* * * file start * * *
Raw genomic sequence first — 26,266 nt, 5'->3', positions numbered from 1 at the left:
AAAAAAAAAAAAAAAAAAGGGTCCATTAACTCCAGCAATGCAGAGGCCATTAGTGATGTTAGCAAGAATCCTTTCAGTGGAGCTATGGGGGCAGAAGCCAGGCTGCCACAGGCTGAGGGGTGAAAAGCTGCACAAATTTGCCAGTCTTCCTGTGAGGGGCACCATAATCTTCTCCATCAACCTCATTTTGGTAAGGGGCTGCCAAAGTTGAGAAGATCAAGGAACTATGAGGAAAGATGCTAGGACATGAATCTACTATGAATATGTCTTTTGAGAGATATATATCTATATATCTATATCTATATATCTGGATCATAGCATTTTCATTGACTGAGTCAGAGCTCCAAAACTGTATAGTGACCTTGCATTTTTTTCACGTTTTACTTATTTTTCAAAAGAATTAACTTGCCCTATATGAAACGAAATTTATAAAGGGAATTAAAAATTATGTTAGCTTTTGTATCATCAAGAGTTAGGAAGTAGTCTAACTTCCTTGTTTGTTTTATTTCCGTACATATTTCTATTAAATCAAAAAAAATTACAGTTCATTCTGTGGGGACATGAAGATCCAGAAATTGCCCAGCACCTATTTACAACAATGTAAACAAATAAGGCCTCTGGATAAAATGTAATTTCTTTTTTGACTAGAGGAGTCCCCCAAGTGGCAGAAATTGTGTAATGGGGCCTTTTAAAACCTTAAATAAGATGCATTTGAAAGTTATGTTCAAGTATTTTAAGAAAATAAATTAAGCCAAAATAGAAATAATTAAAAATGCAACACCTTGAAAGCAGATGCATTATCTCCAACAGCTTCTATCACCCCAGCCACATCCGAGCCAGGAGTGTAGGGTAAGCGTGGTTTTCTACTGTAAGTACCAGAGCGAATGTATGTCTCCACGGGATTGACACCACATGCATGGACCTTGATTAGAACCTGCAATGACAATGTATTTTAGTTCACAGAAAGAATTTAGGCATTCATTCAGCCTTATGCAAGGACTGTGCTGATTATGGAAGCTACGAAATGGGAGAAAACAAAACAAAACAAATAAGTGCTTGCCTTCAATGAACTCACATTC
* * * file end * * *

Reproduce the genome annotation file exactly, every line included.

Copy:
Raw genomic sequence first — 26,266 nt, 5'->3', positions numbered from 1 at the left:
AAAAAAAAAAAAAAAAAAGGGTCCATTAACTCCAGCAATGCAGAGGCCATTAGTGATGTTAGCAAGAATCCTTTCAGTGGAGCTATGGGGGCAGAAGCCAGGCTGCCACAGGCTGAGGGGTGAAAAGCTGCACAAATTTGCCAGTCTTCCTGTGAGGGGCACCATAATCTTCTCCATCAACCTCATTTTGGTAAGGGGCTGCCAAAGTTGAGAAGATCAAGGAACTATGAGGAAAGATGCTAGGACATGAATCTACTATGAATATGTCTTTTGAGAGATATATATCTATATATCTATATCTATATATCTGGATCATAGCATTTTCATTGACTGAGTCAGAGCTCCAAAACTGTATAGTGACCTTGCATTTTTTTCACGTTTTACTTATTTTTCAAAAGAATTAACTTGCCCTATATGAAACGAAATTTATAAAGGGAATTAAAAATTATGTTAGCTTTTGTATCATCAAGAGTTAGGAAGTAGTCTAACTTCCTTGTTTGTTTTATTTCCGTACATATTTCTATTAAATCAAAAAAAATTACAGTTCATTCTGTGGGGACATGAAGATCCAGAAATTGCCCAGCACCTATTTACAACAATGTAAACAAATAAGGCCTCTGGATAAAATGTAATTTCTTTTTTGACTAGAGGAGTCCCCCAAGTGGCAGAAATTGTGTAATGGGGCCTTTTAAAACCTTAAATAAGATGCATTTGAAAGTTATGTTCAAGTATTTTAAGAAAATAAATTAAGCCAAAATAGAAATAATTAAAAATGCAACACCTTGAAAGCAGATGCATTATCTCCAACAGCTTCTATCACCCCAGCCACATCCGAGCCAGGAGTGTAGGGTAAGCGTGGTTTTCTACTGTAAGTACCAGAGCGAATGTATGTCTCCACGGGATTGACACCACATGCATGGACCTTGATTAGAACCTGCAATGACAATGTATTTTAGTTCACAGAAAGAATTTAGGCATTCATTCAGCCTTATGCAAGGACTGTGCTGATTATGGAAGCTACGAAATGGGAGAAAACAAAACAAAACAAATAAGTGCTTGCCTTCAATGAACTCACATTC